The Farm Service Agency has a loan program to help rural youth establish and operate income producing agriculture projects. The youth loan program is connected to their participation in 4-H or FFA, and the project must be planned and operated with the assistance of their adviser and parents. The project must produce sufficient income to repay the loan.
The goal of the loan is to provide the youth with practical business and educational experience. The eligibility requirements include:
— applicant must be between 10 and 20;
— must be a U.S. citizen and live in a rural area or a town of less than 50,000;
— the youth must be conducting a modest, income producing, agricultural project;
— a 4-H or FFA adviser must provide a written recommendation for the project;
— and the parents or guardian must provide a written recommendation and consent to the project.
The maximum loan amount for a youth loan is $5,000. This could be one loan or a combination of loans with a total of $5,000. The interest rate is fixed at the time the loan closes. The loan will be secured by a promissory note(s) and by a lien on the chattel property purchased with the loan funds or products produced for sale.
The repayment schedule for the loan varies with the type of project for which the loan is made. For example, an annual operating loan to plant crops or for feeder livestock is due when the crops or livestock are sold. For farm equipment or breeding livestock, the loan term can be up to seven years with an annual loan payment.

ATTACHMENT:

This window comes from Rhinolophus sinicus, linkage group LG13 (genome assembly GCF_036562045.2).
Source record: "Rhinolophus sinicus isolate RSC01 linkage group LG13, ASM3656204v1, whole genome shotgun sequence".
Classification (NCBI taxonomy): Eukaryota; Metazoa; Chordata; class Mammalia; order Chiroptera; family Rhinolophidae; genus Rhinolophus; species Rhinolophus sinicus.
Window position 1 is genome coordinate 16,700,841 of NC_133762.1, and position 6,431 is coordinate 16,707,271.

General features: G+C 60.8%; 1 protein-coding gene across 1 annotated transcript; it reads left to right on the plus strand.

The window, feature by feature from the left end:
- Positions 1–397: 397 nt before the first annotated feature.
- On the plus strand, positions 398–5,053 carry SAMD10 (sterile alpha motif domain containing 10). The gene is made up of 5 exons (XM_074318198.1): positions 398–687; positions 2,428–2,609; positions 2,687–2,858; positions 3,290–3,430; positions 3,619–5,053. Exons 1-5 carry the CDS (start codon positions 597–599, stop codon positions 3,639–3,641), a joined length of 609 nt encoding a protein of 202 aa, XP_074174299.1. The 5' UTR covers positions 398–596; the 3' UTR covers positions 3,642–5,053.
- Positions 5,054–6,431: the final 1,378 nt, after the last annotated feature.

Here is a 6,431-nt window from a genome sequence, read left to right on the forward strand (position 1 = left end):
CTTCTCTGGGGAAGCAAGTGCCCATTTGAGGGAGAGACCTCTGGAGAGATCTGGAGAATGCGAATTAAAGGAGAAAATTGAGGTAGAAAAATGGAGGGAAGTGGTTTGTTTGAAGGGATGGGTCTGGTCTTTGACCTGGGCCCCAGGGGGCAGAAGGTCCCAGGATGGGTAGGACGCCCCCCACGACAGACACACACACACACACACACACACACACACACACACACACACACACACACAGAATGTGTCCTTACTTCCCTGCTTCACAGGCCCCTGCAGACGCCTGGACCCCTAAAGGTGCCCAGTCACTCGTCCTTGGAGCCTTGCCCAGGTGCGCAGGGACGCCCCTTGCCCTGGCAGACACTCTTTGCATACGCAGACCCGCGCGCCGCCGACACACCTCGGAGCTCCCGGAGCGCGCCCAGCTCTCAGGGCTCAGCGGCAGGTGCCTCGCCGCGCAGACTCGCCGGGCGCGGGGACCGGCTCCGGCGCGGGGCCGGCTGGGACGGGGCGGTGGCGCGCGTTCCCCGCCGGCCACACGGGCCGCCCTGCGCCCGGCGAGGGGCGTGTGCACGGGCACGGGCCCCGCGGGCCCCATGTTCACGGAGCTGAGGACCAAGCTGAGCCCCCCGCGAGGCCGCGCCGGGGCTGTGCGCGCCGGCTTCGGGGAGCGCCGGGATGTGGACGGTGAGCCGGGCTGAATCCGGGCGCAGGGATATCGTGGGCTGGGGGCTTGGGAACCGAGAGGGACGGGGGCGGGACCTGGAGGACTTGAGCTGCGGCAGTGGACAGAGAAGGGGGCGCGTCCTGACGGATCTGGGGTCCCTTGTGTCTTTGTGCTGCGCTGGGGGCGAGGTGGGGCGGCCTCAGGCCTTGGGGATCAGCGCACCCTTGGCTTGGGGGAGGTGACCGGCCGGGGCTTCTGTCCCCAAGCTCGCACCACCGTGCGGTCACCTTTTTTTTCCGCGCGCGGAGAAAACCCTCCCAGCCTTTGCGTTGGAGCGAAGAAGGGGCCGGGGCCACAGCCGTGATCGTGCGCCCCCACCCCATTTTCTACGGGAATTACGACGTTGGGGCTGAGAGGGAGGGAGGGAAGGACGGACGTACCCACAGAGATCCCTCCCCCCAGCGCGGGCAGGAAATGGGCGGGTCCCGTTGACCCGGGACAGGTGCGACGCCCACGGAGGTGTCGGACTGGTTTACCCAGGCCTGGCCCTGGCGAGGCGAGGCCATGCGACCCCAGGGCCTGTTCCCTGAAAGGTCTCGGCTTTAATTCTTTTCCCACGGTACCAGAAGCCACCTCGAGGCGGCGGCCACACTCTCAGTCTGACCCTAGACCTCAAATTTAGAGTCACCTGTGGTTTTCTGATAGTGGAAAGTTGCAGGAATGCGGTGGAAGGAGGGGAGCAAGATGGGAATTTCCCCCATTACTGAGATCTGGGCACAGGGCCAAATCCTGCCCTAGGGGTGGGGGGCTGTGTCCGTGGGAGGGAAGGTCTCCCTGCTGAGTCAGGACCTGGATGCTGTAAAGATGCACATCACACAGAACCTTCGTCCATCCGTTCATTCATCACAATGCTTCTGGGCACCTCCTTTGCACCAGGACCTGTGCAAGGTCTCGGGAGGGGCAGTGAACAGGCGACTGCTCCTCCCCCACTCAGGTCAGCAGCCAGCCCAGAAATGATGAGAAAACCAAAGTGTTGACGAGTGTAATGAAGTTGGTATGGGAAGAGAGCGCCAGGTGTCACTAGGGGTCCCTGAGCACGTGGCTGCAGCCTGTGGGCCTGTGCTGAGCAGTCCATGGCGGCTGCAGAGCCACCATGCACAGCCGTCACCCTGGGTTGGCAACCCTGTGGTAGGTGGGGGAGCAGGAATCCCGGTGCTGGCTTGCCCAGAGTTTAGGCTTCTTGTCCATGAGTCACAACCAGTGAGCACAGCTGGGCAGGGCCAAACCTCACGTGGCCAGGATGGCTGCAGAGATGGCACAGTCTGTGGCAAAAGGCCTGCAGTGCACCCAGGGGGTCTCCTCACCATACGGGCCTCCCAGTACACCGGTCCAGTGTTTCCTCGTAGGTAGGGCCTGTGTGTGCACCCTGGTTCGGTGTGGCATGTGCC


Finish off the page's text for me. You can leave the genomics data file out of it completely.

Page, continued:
Youth loans can be used to finance many kinds of agricultural projects. The loan funds can be used to:
— buy livestock, equipment, and supplies;
— buy, rent or repair needed tools and equipment; and
— pay operating expenses for the project.
Currently the New Philadelphia farm loan team has 70 youth loan borrowers in the six-county area. These include 52 with beef cow-calf projects, one dairy cow project, three sheep and goat projects, three with annual operating loans, six with equipment purchases, and five financed a building to house their annual livestock project.
We have had several youth with beef cow-calf projects who paid off their first loan and obtained a second loan to purchase additional beef cows to add to their herd. One young lady of 12 borrowed $5,000 to purchase four purebred Boer billy goats and 35 nannies. Each year she sold club kids and meat goats. At the end of five years, she had increased her goat flock to 70 nannies and had paid off her youth loan plus paid her annual operating expenses.
Additional information is available by contacting your local Farm Service Agency county office or at www.fsa.usda.gov and clicking on “farm loans.”
That’s all for now,